The Old Testament lesson for Easter is from the book of the prophet Isaiah. The text is Isaiah 65:17-25 and beautifully describes aspects of the “new creation” which is to come. However, who does not preach on the Gospel lesson on Easter Sunday? With three pericopes assigned for the day of Easter, one does have the opportunity to weave them together as one preaches on the day of the resurrection of our LORD. They are most certainly related!
Isaiah presents a “New Creation Oracle” in this text and uses the eschatological introduction of, “The Day is coming!” In the words of the prophet, we read language pointing to a return to Eden, or a restoration of Creation as we consider the “new heavens” and the “new earth.” Isaiah talks of restoration as well as using a motif of new things. This should not be seen as contradictory because even in restoration there are new realities (for example, the inability to fall into sin). These are simply two ways of referring to the same thing.
We also note a strong motif of reversal throughout this text. The old verses the new, the way things are verses the way things will be, the old creation verses the new creation, the now and the not yet. As we look ahead to Revelation 21-22, we read of the fulfillment of Isaiah’s prophecy and what it will look like. Note the similarity of language. We might also consider how important the physical appears to be to God. Why restore the physical creation in any manner unless there is something important about it to God? Why raise the physical body from the dead unless there is something about the body?
Special thanks to Reed Lessing and his commentary on Isaiah 56-66 in the Concordia Commentary Series. His take is illustrated with the following quote:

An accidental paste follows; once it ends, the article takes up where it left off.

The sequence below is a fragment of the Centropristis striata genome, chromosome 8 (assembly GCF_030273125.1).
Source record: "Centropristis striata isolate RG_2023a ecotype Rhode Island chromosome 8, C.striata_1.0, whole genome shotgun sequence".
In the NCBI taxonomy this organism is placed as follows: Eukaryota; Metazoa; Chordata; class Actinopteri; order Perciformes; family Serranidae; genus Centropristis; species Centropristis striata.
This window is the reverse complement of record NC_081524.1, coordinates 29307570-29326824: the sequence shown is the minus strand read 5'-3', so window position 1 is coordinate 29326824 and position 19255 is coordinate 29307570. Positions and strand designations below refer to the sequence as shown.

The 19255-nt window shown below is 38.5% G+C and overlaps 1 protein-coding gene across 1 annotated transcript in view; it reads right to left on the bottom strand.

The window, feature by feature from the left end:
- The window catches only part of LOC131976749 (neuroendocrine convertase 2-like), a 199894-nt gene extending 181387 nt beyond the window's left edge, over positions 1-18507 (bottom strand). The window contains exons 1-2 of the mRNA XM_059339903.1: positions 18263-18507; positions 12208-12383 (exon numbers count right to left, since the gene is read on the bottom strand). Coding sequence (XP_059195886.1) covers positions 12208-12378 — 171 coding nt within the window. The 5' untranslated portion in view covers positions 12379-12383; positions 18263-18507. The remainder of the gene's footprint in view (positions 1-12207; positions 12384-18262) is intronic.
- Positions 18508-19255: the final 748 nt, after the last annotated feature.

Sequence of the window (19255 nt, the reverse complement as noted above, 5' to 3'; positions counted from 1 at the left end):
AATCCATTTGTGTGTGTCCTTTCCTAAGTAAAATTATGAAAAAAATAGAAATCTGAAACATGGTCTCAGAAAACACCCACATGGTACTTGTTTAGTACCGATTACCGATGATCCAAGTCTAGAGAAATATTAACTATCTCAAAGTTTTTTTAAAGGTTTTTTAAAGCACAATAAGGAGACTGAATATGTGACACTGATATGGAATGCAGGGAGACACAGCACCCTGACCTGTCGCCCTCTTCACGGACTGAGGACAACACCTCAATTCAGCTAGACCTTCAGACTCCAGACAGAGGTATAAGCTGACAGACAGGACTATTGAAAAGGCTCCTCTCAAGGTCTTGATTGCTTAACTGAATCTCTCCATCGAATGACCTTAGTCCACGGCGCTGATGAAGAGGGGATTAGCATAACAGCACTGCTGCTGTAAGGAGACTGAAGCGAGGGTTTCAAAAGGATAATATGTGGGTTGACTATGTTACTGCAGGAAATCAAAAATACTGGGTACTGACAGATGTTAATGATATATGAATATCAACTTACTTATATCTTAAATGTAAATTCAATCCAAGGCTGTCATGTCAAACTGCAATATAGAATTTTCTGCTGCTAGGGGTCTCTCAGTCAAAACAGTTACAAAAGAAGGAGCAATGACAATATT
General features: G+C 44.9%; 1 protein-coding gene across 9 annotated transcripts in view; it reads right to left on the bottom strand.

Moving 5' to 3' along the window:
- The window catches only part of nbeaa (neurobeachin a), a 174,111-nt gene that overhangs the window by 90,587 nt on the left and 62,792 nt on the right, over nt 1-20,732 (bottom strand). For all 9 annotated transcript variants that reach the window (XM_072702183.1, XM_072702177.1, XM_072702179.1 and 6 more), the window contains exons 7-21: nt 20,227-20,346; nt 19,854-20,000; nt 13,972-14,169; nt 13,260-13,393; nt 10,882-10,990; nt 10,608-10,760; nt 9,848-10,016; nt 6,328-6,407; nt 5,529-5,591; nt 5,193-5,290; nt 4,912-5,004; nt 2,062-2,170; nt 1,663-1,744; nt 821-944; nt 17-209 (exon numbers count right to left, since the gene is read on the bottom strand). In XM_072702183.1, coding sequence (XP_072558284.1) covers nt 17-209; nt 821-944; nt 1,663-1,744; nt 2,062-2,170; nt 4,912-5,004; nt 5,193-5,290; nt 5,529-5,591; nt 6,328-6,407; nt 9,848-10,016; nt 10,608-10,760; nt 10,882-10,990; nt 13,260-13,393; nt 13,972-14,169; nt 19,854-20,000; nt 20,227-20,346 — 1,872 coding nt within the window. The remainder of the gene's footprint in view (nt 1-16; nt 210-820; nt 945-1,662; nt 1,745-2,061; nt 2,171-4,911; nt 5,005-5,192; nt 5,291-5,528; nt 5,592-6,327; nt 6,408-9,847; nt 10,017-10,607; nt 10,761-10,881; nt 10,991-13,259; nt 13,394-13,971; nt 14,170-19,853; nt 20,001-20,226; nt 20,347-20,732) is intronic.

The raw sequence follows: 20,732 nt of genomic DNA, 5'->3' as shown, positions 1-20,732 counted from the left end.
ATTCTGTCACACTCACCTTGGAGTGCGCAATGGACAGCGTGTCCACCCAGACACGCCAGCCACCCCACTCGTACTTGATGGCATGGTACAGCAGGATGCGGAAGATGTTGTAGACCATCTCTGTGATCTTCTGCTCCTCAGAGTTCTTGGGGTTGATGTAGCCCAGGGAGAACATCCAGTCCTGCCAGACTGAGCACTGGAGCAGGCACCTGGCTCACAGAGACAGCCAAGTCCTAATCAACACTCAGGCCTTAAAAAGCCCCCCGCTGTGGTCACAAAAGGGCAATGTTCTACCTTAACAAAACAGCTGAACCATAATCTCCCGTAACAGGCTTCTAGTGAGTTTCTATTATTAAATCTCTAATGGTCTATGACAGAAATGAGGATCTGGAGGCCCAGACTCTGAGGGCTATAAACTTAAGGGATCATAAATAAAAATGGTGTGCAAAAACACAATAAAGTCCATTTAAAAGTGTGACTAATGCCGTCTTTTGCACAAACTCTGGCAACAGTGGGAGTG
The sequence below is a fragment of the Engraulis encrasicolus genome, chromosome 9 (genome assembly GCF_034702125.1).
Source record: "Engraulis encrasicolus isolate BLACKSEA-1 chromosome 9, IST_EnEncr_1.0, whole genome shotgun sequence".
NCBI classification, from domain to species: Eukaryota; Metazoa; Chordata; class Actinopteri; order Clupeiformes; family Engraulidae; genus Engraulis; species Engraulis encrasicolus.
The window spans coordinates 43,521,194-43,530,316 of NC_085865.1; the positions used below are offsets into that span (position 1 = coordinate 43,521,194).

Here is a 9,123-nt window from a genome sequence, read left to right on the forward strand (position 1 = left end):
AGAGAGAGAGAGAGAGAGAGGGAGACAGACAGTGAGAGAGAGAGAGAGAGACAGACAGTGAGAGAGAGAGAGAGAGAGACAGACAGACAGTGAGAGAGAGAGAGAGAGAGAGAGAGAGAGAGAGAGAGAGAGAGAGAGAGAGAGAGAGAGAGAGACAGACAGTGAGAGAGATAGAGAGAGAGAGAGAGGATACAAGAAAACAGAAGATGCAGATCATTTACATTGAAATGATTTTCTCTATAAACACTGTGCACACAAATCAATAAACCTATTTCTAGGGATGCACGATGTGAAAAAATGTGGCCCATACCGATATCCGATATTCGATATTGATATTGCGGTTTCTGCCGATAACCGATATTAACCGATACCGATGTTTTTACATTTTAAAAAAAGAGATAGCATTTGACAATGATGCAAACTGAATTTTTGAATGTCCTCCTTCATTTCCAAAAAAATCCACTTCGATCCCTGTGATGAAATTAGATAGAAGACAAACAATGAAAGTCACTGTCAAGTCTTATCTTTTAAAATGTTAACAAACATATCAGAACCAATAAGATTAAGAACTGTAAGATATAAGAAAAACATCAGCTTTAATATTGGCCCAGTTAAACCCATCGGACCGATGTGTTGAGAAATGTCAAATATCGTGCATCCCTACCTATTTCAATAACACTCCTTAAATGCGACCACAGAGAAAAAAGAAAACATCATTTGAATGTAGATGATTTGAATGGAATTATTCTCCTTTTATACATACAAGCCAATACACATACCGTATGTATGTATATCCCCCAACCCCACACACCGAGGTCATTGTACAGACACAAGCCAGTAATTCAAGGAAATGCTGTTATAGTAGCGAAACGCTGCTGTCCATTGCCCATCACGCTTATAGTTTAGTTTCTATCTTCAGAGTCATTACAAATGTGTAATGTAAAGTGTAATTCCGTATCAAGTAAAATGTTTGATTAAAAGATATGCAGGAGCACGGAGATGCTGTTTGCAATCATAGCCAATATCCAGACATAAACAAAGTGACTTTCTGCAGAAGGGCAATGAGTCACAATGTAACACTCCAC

“The gist of Isaiah 65:17-25, therefore, is that God’s “people,” His “chosen ones” (65:22), His “blessed offspring” in Christ (65:23), will inherit the new Jerusalem, which will be like the Garden of Eden. God will raise the dead, renew all believers, and provide the new heavens and new earth, infused with divine glory in every aspect. In fact, the new creation will be fashioned into something far better than Eden, for never again will there be any possibility of another temptation to fall back into sin and death. ‘They will not do evil, nor will they destroy in all my holy mountain,’ says Yahweh” (65:25).
+In fact, the new creation will be fashioned into something far better than Eden, for never again will there be any possibility of another temptation to fall back into sin and death.-Reed Lessing
65:17 בוֹרֵא (vo-Re) root: ברא (baw-raw) Qal participle: “to create; to form; to fashion” In this context the idea of a future occurrence, “I am about to create”. This verb is always in reference to God as the Creator and there is always an absence of material from which to make/create. In other words, this is where we understand creation is ex nihilo (out of nothing). Thus, only God can create (ברא).
חֲדָשָׁה חֲדָשִׁים (cha-da-Shim cha-da-Shah) from: חדשׁ (khaw-dawsh) “new; fresh” Here we see the motif of new things being used.
תִזָּכַרְנָה (tiz-za-Char-nah) root: זכר (zaw-kar) Niphal imperfect: “to remember”